At the outset, the idea of the man responsible for bringing us Downton Abbey, Julian Fellowes, penning the script for a new Romeo and Juliet for the big screen seems like a terrific plan. And toss in an actress fresh off her Oscar nomination to play Juliet in Hailee Steinfeld -- who is much closer to the iconic Shakespeare character’s real age -- and Romeo and Juliet 2013 should be a good show, chap.
Sure, as a Brit who keenly understands his country’s literary history and nuances of language, Fellowes has high command of the text written by the world’s most well-known playwright. The issue he faced was how to bring an almost four hour play to the big screen in just about two hours and set it apart from others we've seen prior.
That is one difficult and thankless task.
Steinfeld plays Juliet as a girl ahead of her time. When most young women of that age in that time period did what their fathers said, she was one who bucked his wishes and went after true love. A marriage was arranged, but she would not have it. Why? Well… we all know that.
Douglas Booth is Romeo and he sneaks into a masked ball at the Capulet house to visit with the woman he thinks he is in love with. When he sees Juliet across the crowded room, it’s all over for him. The two fall incredibly quickly and it is a young love, so it burns with such passionate emotion, they would rather die than not be together. Shakespeare must have thought, “I can arrange that.”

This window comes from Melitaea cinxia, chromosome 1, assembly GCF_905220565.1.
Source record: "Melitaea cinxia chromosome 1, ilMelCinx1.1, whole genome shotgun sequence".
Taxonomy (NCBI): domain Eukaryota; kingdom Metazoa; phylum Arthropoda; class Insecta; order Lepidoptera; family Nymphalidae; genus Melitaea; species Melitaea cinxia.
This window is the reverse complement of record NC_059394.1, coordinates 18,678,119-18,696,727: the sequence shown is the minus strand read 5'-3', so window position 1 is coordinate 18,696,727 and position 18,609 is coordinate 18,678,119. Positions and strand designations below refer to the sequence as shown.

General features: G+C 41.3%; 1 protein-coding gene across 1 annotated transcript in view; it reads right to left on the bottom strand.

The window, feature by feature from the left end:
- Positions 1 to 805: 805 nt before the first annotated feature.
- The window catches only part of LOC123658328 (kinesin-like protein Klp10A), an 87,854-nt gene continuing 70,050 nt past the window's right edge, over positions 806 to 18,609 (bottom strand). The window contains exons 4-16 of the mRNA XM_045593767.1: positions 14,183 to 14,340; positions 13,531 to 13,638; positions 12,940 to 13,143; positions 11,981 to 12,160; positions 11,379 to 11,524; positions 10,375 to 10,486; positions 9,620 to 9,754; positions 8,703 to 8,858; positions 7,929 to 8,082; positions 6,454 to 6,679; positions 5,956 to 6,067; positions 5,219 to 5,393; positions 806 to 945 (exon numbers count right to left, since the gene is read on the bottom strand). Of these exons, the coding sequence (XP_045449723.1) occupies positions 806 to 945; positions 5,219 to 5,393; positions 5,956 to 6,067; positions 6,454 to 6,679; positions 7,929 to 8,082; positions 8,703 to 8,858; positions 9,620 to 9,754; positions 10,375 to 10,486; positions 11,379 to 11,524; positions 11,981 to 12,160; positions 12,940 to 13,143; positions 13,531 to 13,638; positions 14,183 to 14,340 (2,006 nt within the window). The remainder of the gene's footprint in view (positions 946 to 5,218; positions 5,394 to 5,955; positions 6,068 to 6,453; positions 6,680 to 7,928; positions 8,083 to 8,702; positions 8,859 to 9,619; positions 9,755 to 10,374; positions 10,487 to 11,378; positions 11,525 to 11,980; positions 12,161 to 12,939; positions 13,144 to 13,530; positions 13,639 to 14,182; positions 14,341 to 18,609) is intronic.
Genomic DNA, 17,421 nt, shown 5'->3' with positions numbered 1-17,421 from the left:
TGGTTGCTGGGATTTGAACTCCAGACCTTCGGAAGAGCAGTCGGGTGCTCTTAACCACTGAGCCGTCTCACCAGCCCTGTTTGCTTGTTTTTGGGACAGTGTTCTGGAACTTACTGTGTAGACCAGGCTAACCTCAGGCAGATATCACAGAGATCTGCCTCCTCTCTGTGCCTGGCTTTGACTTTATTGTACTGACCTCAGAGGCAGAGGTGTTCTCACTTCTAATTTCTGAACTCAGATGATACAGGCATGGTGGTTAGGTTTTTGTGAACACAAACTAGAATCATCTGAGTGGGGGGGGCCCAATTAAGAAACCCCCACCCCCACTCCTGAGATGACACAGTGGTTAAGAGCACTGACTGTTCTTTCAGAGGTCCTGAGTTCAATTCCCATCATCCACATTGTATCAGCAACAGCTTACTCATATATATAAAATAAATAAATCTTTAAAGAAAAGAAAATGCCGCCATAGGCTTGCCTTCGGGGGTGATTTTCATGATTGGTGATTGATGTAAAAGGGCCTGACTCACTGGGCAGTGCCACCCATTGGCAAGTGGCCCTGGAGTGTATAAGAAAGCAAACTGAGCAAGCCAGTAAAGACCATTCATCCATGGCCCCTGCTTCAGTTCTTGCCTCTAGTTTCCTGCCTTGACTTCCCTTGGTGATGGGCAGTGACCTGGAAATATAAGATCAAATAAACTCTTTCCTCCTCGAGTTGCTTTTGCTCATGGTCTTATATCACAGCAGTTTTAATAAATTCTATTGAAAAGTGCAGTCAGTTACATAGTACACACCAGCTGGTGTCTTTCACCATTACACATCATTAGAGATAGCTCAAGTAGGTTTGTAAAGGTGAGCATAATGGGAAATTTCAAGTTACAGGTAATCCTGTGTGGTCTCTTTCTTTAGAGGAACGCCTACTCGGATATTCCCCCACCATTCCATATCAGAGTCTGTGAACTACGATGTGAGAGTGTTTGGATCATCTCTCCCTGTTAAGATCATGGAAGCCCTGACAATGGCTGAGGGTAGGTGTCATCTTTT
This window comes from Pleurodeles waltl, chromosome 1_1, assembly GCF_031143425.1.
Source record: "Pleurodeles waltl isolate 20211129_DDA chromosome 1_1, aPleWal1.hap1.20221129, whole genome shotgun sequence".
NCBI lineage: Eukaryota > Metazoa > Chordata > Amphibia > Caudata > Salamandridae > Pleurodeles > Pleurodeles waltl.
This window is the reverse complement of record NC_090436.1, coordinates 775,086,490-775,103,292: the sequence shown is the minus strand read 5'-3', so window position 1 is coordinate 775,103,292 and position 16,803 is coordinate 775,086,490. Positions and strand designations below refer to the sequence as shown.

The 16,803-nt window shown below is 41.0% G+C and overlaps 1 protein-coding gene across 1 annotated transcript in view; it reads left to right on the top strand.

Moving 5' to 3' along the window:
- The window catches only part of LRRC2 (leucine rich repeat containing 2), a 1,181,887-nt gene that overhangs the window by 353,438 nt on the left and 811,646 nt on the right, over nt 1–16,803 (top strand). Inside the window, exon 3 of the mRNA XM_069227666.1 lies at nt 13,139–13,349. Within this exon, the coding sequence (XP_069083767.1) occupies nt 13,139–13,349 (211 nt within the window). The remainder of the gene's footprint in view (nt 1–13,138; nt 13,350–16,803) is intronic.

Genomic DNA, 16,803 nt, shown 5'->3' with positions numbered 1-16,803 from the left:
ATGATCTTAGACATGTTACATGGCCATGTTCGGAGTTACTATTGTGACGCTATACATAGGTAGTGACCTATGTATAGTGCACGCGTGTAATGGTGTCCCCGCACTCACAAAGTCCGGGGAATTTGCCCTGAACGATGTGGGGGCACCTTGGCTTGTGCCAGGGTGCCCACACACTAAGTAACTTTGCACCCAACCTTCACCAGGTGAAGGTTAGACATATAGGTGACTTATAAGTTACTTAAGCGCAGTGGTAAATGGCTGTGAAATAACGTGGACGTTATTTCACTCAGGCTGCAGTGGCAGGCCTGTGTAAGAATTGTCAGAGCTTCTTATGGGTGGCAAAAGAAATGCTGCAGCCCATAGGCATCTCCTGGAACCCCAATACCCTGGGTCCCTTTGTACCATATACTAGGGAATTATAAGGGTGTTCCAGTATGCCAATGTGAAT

Of course most of the world knows the story teased in the Romeo and Juliet trailer, so Fellowes and director Carlo Carlei had their work cut out for them to deliver something fresh to add to the long legacy of productions that have arisen from Hollywood and all corners of the world.
There seems to be a thought in Hollywood that Shakespeare must be taken out of its mid-millennia timeframe to add something new to it. Joss Whedon recently staged a cinematic version of Much Ado About Nothing set in modern Los Angeles. And Baz Luhrmann had his Romeo and Juliet that is still so seared on pop culture consciousness with his modern take starring Claire Danes and Leonardo DiCaprio.
The thing about Carlei and Fellowes' Romeo and Juliet is it sets its drama back in the Renaissance Verona of the original text. The costumes, set and feel are all awfully familiar. The language is a little different as Fellowes tried to interject a bit of his own take on Shakespeare’s prose.
Unfortunately, our Romeo and Juliet review finds that this film only feels like the teenage angst was turned up superficially and without the blazing soundtrack of Luhrmann’s film or the classiness that was Franco Zeffirelli’s masterpiece. We were simply left wondering why this Romeo and Juliet even had to happen.
Steinfeld is terrific and her and Booth save the film completely. But, there are two others that elevate it and both are surprises. Ed Westwick’s Tybalt is a rage-filled dynamo, and the best part of the film is Paul Giamatti as Friar Laurence. In various productions of Romeo and Juliet, Laurence is played as a buffoon or an afterthought to the story as a whole. In Fellowes’ script, the Friar's intentions are as pure as they can get, and with Giamatti wielding his words… it is a blissful joy to watch him work.